Last year, I traveled to Australia. Upon arrival, I was pulled aside by immigration for “further examination”. I acquiesced and answered their probing questions patiently. This was, after all, quite normal to a dark-skinned person like me. And it was not the first time I’d been “randomly examined” at an airport.
Maybe that’s why I could easily empathise with the family of George Floyd who died after being pinned down by the knee of a US policeman, just as millions who have been subjected to blatant acts of racism were able to all around the world.
Growing up in Malaysia, I was never allowed to forget my race and colour. I was called blackie, keling, and many more racially-charged epithets.
One girl in kindergarten refused to play with me as she was afraid my colour would stick to her. Another girl referred to me as “the black boy”. Among many in my social circle, being fair was idolised. I grew up watching incessant beauty advertisements that consistently showed dark-skinned people looking unattractive and unhappy until they found the “magical” skin-lightening product.
Today, I see many Malaysians signaling their solidarity with the Black Lives Matter movement. They say what’s happening in the US is despicable and are resolutely against institutional and grassroots racism. I am glad many are aware and up in arms about the racial inequalities plaguing the US and many other nations.
But it would be hypocritical to do it without first examining all the ways in which we are racist to our brothers and sisters of other races right here in Malaysia.
Malays are lazy. The Chinese will do anything for money. Indians are gangsters. We are no strangers to such venomous stereotypical, race-baiting rhetoric. Quite a number of Malaysians often use toxic terms to paint certain groups or people as the “other” and propagate pungent, pernicious racial profiling and animosity.
But such racism doesn’t stop at words. I’ve had friends who were refused house rentals and jobs due to the colour of their skin.
How many of us harbour racist thoughts? Do we ever question ourselves? Is there racial profiling in law enforcement in Malaysia? Is race a factor in employment in Malaysia, including in the private sector?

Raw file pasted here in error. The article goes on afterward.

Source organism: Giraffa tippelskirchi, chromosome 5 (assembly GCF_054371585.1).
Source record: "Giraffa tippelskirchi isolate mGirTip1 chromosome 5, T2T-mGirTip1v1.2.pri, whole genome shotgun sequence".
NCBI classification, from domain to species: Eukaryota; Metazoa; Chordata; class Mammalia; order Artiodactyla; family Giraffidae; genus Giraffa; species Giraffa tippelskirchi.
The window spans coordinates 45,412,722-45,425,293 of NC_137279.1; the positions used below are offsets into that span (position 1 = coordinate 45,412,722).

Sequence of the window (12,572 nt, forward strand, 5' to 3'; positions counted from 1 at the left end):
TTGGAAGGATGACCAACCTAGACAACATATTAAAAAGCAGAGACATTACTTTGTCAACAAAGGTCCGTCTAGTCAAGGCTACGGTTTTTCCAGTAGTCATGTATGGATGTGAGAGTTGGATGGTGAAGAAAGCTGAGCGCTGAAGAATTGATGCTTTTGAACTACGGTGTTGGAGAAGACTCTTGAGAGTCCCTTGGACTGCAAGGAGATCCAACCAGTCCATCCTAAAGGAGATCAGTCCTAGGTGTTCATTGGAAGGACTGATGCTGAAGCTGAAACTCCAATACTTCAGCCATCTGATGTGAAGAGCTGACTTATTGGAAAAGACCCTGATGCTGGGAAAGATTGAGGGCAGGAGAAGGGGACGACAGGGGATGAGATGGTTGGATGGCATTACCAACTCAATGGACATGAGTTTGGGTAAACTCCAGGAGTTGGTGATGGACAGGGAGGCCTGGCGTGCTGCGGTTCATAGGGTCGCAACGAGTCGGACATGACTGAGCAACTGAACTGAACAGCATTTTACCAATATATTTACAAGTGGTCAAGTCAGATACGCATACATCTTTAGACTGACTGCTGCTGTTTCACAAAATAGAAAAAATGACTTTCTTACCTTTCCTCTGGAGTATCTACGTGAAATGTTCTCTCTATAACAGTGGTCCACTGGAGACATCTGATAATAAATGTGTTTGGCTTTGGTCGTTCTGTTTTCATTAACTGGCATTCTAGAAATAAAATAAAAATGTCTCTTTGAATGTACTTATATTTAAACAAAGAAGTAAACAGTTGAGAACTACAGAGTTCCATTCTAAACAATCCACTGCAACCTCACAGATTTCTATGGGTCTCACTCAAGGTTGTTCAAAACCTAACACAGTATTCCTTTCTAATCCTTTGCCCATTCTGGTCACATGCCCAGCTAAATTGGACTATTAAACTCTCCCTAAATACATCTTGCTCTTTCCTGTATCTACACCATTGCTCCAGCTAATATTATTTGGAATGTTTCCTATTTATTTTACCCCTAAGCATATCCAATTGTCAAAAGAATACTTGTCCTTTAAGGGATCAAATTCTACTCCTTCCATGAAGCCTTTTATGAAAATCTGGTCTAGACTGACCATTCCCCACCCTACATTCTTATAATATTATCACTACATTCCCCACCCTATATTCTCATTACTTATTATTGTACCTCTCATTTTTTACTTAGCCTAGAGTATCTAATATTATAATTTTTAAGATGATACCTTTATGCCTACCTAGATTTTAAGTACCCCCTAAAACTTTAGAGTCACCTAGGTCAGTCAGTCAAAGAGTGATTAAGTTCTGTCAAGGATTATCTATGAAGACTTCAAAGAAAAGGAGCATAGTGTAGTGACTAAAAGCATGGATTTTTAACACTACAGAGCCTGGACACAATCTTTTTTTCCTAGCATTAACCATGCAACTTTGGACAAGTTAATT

The fact is, it is easier to see racist behavior elsewhere and in others, rather than in our own nation and in ourselves.
And what are we, as individuals, or as communities, doing to discard racist thinking? Let’s all look in the mirror and honestly answer the question.
Recently, a survey on global racial discrimination put Malaysia at the number two spot, sparking national headlines and heated debate on social media sites. I can’t speak for the legitimacy of the survey but it’s a sentiment I’ve heard countless people express.
There are those who blame the New Economic Policy (NEP) for racist thinking taking root. This affirmative-action policy was adopted in 1971 and has continued in various forms since.
It’s a peculiarity as out of a quarter or so countries in the world that have affirmative-action policies, Malaysia is one of exceedingly few that use it to uplift the majority race.
The NEP is well-intentioned, there is no doubt about that. Yet it is a controversial policy that many prominent voices say has outlived its purpose, and that has been expropriated by some.
Former finance minister Daim Zainuddin is on record as saying: “We can no longer allow Bumiputera interventions to continue to enrich those amongst us who have benefited from these policies, yet continue to take advantage of loopholes in the policies to enrich themselves at the expense of those who need help.
“We must also acknowledge that although Bumiputeras are indeed disproportionately represented amongst the poor, other races too are deeply affected by poverty and low standards of living.”
Daim said any new NEP-like policy should “approach the Bumiputera dilemma with a fresh perspective to ensure that all Malaysians can have their fair share of our national prosperity. Any policy must result in justice for all”.
Tengku Razaleigh Hamzah, a towering figure in Malaysian politics and a former finance minister, had this to say: “The NEP was a 20-year programme. It has become, in the imaginations of some, the centre of a permanently racialised socio-economic framework.
“Tun Ismail (Abdul Rahman, former deputy prime minister) and Tun Razak (Hussein, former prime minister who introduced the NEP), in the age of the fixed telephone (you even needed to go through an operator), thought 20 years would be enough. Its champions in the age of instant messaging talk about 100 or 450 years of Malay dependency.”
He added: “The NEP was to diversify the Malay economy beyond certain stereotyped occupations. It is now about feeding a class of party-linked people whose main economic function is to obtain and re-sell government contracts and concessions”.
These Malaysian luminaries point out a reality that many choose not to contend with, fearing it might disturb “the peace” between the races. But as the civil rights icon Martin Luther King Jr said, “True peace is not merely the absence of tension: it is the presence of justice”.
The views expressed are those of the author and do not necessarily reflect those of FMT.